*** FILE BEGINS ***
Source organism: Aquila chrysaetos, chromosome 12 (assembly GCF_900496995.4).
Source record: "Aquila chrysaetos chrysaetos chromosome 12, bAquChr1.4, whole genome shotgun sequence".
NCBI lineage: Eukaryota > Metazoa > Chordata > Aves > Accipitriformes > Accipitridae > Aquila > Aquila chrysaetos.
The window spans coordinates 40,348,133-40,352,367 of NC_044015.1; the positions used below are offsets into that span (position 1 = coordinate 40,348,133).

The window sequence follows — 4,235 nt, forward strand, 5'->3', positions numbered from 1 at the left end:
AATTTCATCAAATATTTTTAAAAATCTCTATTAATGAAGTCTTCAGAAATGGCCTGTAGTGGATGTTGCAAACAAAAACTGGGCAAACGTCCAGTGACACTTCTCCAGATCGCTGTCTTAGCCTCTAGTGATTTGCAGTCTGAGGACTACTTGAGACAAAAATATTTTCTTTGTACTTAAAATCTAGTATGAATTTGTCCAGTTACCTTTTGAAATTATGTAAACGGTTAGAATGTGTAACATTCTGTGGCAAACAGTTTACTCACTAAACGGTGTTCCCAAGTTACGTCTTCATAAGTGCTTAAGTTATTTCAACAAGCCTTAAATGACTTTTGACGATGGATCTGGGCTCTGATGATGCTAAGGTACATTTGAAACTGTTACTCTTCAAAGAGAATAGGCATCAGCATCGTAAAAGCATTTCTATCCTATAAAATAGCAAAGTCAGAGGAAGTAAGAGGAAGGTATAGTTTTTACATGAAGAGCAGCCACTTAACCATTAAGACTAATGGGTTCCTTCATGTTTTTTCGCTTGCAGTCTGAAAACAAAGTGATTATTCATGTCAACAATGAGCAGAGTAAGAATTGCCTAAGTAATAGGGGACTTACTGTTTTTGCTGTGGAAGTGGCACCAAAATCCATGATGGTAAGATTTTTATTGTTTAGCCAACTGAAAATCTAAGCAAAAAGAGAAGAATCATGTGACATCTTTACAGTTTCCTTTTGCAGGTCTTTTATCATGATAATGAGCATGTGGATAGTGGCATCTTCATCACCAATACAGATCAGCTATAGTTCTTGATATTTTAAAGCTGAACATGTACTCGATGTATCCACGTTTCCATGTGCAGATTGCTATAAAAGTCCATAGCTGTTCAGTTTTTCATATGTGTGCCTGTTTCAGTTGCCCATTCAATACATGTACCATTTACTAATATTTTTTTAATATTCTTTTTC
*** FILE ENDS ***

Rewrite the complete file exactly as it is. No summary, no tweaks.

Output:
Source organism: Aquila chrysaetos, chromosome 12 (assembly GCF_900496995.4).
Source record: "Aquila chrysaetos chrysaetos chromosome 12, bAquChr1.4, whole genome shotgun sequence".
NCBI lineage: Eukaryota > Metazoa > Chordata > Aves > Accipitriformes > Accipitridae > Aquila > Aquila chrysaetos.
The window spans coordinates 40,348,133-40,352,367 of NC_044015.1; the positions used below are offsets into that span (position 1 = coordinate 40,348,133).

The window sequence follows — 4,235 nt, forward strand, 5'->3', positions numbered from 1 at the left end:
AATTTCATCAAATATTTTTAAAAATCTCTATTAATGAAGTCTTCAGAAATGGCCTGTAGTGGATGTTGCAAACAAAAACTGGGCAAACGTCCAGTGACACTTCTCCAGATCGCTGTCTTAGCCTCTAGTGATTTGCAGTCTGAGGACTACTTGAGACAAAAATATTTTCTTTGTACTTAAAATCTAGTATGAATTTGTCCAGTTACCTTTTGAAATTATGTAAACGGTTAGAATGTGTAACATTCTGTGGCAAACAGTTTACTCACTAAACGGTGTTCCCAAGTTACGTCTTCATAAGTGCTTAAGTTATTTCAACAAGCCTTAAATGACTTTTGACGATGGATCTGGGCTCTGATGATGCTAAGGTACATTTGAAACTGTTACTCTTCAAAGAGAATAGGCATCAGCATCGTAAAAGCATTTCTATCCTATAAAATAGCAAAGTCAGAGGAAGTAAGAGGAAGGTATAGTTTTTACATGAAGAGCAGCCACTTAACCATTAAGACTAATGGGTTCCTTCATGTTTTTTCGCTTGCAGTCTGAAAACAAAGTGATTATTCATGTCAACAATGAGCAGAGTAAGAATTGCCTAAGTAATAGGGGACTTACTGTTTTTGCTGTGGAAGTGGCACCAAAATCCATGATGGTAAGATTTTTATTGTTTAGCCAACTGAAAATCTAAGCAAAAAGAGAAGAATCATGTGACATCTTTACAGTTTCCTTTTGCAGGTCTTTTATCATGATAATGAGCATGTGGATAGTGGCATCTTCATCACCAATACAGATCAGCTATAGTTCTTGATATTTTAAAGCTGAACATGTACTCGATGTATCCACGTTTCCATGTGCAGATTGCTATAAAAGTCCATAGCTGTTCAGTTTTTCATATGTGTGCCTGTTTCAGTTGCCCATTCAATACATGTACCATTTACTAATATTTTTTTAATATTCTTTTTC